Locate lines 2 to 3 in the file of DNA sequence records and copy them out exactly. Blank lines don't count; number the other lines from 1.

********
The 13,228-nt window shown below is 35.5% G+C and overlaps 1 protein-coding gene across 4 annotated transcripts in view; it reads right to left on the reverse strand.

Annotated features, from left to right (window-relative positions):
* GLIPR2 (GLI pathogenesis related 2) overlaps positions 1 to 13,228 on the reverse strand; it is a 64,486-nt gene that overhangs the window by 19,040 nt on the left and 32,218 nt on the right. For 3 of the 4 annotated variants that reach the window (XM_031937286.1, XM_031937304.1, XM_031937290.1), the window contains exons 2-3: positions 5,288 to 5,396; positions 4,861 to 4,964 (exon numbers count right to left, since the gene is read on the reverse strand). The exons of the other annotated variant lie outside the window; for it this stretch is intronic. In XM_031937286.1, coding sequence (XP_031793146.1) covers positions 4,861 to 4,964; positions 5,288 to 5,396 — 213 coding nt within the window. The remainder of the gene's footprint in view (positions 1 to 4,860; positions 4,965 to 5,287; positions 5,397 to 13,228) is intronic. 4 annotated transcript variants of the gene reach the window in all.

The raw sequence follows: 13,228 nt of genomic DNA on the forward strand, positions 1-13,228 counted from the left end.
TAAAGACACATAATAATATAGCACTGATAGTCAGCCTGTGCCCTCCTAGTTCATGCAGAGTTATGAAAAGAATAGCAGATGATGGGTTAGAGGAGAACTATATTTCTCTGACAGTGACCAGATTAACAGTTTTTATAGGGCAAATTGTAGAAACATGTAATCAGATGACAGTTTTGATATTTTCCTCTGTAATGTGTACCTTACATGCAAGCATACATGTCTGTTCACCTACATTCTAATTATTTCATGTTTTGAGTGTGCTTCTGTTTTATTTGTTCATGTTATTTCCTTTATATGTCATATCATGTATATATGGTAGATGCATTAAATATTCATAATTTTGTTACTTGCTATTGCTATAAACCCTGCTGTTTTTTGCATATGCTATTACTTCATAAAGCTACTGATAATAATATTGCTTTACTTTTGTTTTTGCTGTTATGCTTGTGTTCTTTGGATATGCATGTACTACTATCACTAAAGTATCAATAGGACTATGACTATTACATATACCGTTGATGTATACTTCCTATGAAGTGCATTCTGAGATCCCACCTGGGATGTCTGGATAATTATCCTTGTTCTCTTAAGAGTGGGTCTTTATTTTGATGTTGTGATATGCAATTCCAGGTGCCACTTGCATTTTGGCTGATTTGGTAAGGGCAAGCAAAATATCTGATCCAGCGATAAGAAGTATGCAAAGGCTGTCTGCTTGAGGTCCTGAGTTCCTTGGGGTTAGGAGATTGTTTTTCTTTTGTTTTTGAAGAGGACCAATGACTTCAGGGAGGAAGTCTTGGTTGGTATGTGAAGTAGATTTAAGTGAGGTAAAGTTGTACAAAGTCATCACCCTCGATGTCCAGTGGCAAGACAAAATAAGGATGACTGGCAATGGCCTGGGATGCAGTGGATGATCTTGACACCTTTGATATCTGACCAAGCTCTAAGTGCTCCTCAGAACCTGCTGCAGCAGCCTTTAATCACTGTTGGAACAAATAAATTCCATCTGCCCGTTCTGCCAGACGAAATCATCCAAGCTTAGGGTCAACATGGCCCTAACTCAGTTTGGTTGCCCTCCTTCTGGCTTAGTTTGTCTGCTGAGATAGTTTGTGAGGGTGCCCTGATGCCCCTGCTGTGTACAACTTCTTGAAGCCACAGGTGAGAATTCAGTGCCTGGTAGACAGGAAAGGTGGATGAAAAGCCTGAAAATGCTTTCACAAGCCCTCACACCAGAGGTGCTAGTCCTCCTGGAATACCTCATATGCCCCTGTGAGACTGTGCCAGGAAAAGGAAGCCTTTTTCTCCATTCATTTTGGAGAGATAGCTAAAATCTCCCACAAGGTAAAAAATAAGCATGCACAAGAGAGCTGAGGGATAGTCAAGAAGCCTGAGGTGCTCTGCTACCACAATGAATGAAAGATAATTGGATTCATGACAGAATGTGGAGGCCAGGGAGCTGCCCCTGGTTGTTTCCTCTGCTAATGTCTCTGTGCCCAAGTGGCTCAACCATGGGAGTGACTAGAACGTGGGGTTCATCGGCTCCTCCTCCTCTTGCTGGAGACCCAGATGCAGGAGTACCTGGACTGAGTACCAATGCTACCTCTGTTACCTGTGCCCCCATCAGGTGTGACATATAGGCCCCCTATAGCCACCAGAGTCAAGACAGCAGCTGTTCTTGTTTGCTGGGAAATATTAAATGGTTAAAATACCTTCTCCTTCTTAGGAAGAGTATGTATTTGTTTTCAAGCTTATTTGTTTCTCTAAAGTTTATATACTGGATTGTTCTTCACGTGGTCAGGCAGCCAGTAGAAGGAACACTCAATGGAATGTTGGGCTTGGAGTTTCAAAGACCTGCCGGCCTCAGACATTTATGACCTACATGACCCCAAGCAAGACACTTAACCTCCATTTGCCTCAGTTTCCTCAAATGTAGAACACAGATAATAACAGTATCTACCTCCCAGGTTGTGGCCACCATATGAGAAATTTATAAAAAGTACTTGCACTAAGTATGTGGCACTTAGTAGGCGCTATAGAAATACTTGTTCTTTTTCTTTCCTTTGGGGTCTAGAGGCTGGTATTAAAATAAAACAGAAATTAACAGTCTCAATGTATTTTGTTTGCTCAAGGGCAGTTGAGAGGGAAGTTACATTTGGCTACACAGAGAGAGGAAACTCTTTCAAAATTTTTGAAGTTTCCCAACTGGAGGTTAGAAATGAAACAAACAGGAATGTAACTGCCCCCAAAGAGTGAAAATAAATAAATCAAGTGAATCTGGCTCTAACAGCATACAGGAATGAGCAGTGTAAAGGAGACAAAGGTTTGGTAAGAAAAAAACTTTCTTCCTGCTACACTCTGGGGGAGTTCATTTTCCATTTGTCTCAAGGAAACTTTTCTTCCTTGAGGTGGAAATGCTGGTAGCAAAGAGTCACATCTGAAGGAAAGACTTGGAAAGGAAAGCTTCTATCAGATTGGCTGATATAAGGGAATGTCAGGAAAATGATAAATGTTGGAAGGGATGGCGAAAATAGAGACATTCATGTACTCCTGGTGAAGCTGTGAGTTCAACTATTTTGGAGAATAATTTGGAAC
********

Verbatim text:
Annotated features, from left to right (window-relative positions):
* GLIPR2 (GLI pathogenesis related 2) overlaps positions 1 to 13,228 on the reverse strand; it is a 64,486-nt gene that overhangs the window by 19,040 nt on the left and 32,218 nt on the right. For 3 of the 4 annotated variants that reach the window (XM_031937286.1, XM_031937304.1, XM_031937290.1), the window contains exons 2-3: positions 5,288 to 5,396; positions 4,861 to 4,964 (exon numbers count right to left, since the gene is read on the reverse strand). The exons of the other annotated variant lie outside the window; for it this stretch is intronic. In XM_031937286.1, coding sequence (XP_031793146.1) covers positions 4,861 to 4,964; positions 5,288 to 5,396 — 213 coding nt within the window. The remainder of the gene's footprint in view (positions 1 to 4,860; positions 4,965 to 5,287; positions 5,397 to 13,228) is intronic. 4 annotated transcript variants of the gene reach the window in all.